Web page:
rhythmic instruments like claves or rattles, jew harps and other rare instruments


Percussion is used to describe various rhythm instruments, especially rattles with many different sounds, but also tonewoods, small drums, or jew's harps

What is music without the diverse sounds of percussion.
Percussion instruments are often very simple instruments, ultimately just everyday objects that are used to beat the rhythm. As simple as these instruments are, there are many variations, especially when it comes to the materials, which then repeatedly create new sound images.

Then there are simple rhythm instruments like claves.
Rattles can be made from many objects. Rattles are often used for rites and have a protective character. Ultimately also in toddler hands in the cradle.
But more elaborate instruments such as the kalimba or thetambourine also belong to the rhythm instruments.
Some instruments imitate animal voices like the sound frog or the owl.
And last but not least, the folk instrument the jew's harp should be mentioned here.
We have also sorted the curiosity of the nose flute or the shrutibox here with the percussions.

Persusion instruments are often very old, come from different cultures and still accompany modern music today.


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Appalachian Dulcimer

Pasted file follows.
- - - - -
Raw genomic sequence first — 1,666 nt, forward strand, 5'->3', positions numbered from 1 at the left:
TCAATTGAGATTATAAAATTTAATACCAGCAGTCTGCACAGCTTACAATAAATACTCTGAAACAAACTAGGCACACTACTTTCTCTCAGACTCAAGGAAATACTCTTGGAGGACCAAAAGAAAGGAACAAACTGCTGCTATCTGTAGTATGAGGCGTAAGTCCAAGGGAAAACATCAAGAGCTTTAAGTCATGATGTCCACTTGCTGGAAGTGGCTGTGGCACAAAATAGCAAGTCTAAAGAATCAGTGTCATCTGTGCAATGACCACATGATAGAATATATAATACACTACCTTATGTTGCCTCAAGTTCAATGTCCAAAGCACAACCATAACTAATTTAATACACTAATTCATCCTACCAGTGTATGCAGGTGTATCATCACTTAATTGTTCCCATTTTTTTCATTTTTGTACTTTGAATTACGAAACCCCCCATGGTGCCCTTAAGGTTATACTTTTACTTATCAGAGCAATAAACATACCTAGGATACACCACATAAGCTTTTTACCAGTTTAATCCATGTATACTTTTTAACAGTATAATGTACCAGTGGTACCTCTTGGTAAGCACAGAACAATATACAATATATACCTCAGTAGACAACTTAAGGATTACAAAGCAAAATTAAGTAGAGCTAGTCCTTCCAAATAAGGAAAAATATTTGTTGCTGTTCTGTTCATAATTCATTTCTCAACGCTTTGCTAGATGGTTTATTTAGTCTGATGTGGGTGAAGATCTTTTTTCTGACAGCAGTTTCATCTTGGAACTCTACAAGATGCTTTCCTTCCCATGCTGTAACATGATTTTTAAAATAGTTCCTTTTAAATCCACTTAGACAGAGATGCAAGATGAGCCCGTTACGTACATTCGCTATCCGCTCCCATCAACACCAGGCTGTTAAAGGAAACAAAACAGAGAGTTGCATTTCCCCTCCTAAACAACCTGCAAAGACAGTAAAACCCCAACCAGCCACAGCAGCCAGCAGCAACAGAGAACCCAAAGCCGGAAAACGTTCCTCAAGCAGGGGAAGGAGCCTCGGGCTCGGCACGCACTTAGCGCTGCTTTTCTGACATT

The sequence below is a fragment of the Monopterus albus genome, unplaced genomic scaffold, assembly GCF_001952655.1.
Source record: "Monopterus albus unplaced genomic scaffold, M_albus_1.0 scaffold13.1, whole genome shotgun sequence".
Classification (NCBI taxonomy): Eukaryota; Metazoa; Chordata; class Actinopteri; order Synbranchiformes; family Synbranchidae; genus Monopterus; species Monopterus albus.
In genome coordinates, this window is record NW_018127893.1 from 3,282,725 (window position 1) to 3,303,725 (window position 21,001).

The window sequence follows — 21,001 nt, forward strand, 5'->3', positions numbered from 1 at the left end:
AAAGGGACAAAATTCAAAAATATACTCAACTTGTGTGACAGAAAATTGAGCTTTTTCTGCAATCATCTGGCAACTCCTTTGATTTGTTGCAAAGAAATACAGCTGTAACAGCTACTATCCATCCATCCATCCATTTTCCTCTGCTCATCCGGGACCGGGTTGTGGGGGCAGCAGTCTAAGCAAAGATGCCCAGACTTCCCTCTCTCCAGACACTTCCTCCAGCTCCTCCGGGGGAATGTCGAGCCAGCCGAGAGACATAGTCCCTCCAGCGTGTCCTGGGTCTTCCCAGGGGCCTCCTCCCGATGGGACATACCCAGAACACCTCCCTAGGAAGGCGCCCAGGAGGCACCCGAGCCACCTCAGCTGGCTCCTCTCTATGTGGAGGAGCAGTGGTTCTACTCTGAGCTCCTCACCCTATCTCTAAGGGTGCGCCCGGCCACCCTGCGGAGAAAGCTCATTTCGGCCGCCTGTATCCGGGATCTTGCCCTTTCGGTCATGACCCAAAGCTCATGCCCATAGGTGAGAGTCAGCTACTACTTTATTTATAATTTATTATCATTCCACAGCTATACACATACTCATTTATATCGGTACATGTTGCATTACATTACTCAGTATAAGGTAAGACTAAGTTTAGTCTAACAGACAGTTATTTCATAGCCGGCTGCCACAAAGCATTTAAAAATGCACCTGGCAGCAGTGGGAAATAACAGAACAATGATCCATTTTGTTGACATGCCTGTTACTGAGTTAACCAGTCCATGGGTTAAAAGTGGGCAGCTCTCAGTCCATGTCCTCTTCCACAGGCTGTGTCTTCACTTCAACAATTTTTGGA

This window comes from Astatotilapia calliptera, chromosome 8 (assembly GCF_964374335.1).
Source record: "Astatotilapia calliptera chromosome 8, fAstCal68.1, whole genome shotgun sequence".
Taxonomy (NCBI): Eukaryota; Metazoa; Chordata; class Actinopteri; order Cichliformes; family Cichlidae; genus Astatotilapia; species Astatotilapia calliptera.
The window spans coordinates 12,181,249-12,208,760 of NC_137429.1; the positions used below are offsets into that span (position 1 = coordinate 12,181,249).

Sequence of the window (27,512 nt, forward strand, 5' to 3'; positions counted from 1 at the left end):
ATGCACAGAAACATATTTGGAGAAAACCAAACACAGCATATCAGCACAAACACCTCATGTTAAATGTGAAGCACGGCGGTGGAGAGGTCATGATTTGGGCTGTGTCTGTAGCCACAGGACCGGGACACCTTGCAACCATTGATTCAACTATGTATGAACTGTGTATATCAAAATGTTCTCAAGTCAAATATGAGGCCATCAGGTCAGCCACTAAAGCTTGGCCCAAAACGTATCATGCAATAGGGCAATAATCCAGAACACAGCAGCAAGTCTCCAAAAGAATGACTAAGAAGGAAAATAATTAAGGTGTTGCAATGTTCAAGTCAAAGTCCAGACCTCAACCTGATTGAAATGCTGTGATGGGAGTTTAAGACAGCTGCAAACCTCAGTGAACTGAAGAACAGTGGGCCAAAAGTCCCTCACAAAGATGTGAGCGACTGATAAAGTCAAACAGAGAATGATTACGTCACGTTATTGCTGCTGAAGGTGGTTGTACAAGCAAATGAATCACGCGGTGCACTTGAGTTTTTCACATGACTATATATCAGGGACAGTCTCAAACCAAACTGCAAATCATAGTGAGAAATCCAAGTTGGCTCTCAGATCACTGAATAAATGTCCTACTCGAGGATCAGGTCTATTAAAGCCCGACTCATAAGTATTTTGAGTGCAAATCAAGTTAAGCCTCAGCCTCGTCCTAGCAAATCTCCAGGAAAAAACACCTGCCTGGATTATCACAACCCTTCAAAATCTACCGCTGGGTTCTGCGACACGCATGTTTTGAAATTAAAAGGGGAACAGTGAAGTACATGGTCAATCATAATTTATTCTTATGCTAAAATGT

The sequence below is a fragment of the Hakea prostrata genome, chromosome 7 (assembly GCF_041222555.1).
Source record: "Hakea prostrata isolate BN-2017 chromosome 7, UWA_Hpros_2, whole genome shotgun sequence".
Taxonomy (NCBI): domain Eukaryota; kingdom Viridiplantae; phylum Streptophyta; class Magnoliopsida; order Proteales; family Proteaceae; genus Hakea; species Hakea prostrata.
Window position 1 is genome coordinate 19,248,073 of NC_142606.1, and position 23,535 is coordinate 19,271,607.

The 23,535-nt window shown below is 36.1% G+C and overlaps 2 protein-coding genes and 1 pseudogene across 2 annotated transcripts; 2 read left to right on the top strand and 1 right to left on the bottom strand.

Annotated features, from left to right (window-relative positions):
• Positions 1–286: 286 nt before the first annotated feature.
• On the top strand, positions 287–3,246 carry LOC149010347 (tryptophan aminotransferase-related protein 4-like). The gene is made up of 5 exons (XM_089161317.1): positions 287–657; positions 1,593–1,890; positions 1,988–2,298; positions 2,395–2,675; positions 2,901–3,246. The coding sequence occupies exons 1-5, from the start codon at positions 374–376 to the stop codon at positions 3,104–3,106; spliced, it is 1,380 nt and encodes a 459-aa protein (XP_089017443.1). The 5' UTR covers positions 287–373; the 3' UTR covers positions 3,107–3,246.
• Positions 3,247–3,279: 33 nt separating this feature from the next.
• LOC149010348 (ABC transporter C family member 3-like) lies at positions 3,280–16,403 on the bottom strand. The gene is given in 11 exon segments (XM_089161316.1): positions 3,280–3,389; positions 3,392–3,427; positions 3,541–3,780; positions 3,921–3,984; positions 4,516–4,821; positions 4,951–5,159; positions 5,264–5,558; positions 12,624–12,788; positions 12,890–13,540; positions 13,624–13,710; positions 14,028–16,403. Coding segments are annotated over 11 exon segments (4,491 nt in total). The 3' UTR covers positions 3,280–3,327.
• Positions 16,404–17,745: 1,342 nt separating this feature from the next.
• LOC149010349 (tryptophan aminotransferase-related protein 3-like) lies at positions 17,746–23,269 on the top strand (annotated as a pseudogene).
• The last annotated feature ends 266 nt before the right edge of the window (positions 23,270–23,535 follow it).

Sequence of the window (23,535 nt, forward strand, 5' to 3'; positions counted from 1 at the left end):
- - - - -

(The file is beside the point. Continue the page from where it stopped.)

The Apalachian Dulcimer developed in North America from the European Scheitholt or the North German Hummel and is used in folk music there.

The Appalachian Dulcimer has 4 strings. The two high strings are tuned the same, the others in a fifth to the root note.

A common mood is d - a - d '- d'

The frets are set diatonic.

Like a zither lying on the table or on the player's lap, the strings can be plucked or struck. At the neck you either grab a single string or all three at the same time with your finger or a bamboo stick. The effect of playing with a bottleneck is particularly typical, so that you can quickly slide over the strings between the frets. The fifth tuning enables open play with drone notes or chords.

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Gaita Gallega

The gaita are bagpipes which are traditionally played in spain. They are mostly made with one Bordun, sometimes with two. The pipes give a loud, relatively warm, pleasing sound.
The instruments we offer have one Bordun, a pipe in Do (C) and a 'goretex' bag covered in velvet in traditional Basque colours. The pipe is played using a wooden reed, and is very easy to master, making these bagpipes ideal for beginners.
We also offer the gaita with two borduns. They are made from strong wood. In case of interest please contact us. fingering chart
Also we are offering only the chanter of the Gaita called punteira. It is to play like a shalmei.

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psaltery alto

The alto psaltery has 2 Octaves from sol (G) to sol (G), ca. 57 cm lang.

It starts a little lower than the soprano string psaltery but also ends on the high sol (G). The lower strings also make the resonance of the instrument deeper and richer.

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